There is an elderly gentleman ( he must be older than I, or I would not think of him as elderly) whom I see sometimes in Tunbridge Wells. He has white hair, a bushy, white moustache, and rings under his eyes. He is always well dressed and has a military bearing. He has just acquired a walking stick and carries a satchel over his shoulder. On my way out this afternoon, I pass him going in a different direction. Later, on my return, I see him resting on a bench in Calverley Park, I sense that he is going in the same direction as I. I find myself wondering whether he, too, is bound for the cafe, and worry about how he will negotiate the very steep steps down to the path that leads to the cafe. I find that, in a way, I am walking with him and wonder what is going on his head. While I sip my tea, I notice that he has taken the easier path that does not lead to the cafe. I watch him as he follows the path at the top of the slope opposite the cafe, note that he sits on a bench there for a second rest. It has been a long walk. When I next look, he has walked on. I try to picture him getting home and making himself a cup of tea slowly and precisely. Because I always see him by himself, I imagine that he lives on his own. I follow him into a sitting room where he picks up a book on military history, and sinks into an easy chair ...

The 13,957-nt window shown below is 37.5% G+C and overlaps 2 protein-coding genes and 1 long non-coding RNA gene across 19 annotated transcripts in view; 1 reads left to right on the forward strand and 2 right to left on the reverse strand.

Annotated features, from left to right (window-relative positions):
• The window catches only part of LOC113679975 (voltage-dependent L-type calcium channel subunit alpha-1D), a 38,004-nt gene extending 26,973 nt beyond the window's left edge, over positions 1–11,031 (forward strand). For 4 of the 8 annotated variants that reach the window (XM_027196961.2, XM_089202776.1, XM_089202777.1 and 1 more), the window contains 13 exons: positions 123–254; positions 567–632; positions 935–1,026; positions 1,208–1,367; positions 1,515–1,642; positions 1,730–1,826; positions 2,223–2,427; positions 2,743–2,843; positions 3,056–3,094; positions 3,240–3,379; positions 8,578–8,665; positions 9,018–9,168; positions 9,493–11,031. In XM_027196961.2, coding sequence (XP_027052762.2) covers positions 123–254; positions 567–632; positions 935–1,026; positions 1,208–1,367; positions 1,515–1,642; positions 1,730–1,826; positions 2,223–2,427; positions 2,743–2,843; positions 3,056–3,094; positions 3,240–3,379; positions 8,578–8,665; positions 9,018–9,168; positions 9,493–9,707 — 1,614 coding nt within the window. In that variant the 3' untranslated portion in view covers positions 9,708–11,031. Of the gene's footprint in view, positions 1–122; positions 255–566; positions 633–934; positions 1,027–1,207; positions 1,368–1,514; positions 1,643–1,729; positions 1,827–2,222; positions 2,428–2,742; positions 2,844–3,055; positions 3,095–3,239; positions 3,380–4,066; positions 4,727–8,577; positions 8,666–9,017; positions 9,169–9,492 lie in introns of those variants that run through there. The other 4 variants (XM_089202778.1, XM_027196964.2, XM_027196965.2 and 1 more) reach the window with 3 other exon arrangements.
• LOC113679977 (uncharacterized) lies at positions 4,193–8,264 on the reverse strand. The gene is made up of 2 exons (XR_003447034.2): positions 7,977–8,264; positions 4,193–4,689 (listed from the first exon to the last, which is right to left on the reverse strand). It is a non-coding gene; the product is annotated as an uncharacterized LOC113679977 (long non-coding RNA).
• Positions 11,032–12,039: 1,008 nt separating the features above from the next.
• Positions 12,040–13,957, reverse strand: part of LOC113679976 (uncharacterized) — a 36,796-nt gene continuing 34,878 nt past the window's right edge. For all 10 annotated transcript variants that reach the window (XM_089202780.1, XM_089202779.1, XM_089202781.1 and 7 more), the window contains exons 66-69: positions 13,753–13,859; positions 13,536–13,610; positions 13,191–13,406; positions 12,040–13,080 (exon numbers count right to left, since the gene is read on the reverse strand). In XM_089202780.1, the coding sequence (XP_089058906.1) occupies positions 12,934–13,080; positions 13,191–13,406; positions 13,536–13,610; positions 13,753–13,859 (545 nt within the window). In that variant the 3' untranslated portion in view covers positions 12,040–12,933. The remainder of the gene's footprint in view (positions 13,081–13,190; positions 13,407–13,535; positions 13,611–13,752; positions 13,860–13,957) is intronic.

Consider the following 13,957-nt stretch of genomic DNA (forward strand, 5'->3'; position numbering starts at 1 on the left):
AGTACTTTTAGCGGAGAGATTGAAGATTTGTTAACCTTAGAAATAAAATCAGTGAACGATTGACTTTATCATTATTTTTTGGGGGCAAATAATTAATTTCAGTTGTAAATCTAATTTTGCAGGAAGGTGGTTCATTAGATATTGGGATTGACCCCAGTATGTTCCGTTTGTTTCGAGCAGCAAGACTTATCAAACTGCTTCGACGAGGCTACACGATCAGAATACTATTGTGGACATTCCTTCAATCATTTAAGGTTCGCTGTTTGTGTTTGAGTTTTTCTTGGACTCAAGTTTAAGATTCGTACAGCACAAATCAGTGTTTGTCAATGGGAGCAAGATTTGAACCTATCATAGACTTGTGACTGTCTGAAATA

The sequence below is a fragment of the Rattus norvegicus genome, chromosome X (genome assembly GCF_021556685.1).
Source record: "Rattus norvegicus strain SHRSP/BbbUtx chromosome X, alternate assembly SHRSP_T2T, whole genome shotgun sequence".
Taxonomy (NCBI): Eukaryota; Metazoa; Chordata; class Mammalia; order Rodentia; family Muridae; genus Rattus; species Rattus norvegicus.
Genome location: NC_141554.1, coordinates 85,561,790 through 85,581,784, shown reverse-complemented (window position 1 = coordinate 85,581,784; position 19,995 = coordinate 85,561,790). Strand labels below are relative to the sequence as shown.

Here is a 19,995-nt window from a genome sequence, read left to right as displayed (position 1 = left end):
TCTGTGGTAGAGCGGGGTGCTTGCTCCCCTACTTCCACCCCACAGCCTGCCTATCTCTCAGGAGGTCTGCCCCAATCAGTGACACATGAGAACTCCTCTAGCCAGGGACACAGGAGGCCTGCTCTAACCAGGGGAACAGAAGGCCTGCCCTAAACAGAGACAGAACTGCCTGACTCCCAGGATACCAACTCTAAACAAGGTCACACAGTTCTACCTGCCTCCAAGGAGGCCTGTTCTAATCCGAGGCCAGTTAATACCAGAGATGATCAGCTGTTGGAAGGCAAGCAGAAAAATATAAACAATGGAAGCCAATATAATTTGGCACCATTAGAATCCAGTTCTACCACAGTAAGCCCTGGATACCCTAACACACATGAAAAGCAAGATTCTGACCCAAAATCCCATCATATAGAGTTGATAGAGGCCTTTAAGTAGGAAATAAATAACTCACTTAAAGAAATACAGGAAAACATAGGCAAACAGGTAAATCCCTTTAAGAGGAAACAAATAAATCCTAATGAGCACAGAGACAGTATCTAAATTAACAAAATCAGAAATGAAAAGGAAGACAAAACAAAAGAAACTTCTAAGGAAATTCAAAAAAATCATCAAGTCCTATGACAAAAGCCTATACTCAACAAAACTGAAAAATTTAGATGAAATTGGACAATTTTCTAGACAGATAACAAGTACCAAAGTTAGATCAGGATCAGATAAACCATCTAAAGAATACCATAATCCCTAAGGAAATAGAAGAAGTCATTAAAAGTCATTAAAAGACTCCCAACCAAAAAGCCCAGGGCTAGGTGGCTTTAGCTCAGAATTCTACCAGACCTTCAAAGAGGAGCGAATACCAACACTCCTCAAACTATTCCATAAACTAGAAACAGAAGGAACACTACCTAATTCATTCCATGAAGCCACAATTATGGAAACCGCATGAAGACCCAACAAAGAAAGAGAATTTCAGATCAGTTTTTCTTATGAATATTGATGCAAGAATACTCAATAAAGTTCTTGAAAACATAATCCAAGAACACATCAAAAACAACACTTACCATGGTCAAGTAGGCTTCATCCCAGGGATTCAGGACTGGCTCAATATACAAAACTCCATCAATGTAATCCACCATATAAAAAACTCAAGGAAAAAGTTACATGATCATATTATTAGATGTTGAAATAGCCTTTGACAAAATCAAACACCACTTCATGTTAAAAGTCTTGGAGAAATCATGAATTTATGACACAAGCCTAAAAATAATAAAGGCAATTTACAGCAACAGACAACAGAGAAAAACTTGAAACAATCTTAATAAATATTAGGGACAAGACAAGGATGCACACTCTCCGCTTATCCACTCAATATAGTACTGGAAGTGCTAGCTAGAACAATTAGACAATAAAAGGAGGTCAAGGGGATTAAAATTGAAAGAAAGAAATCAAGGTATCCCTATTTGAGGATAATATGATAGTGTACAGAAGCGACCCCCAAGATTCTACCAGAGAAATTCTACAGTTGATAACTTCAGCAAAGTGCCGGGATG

A fritata, made with chard, the liquid squeezed out of the boiled leaves, the stems chopped and cooked separately and for a longer time. The slow-cooked cake-like omelet, with its marbled surface, looks as good as it tastes.
A French phrase which appeals is tourner sept fois sa langue dans sa bouche, to rotate one's tongue seven times in one's mouth, to think before you speak.
I think we could all benefit from #3. I'll have to try that one out.
Have a great day!
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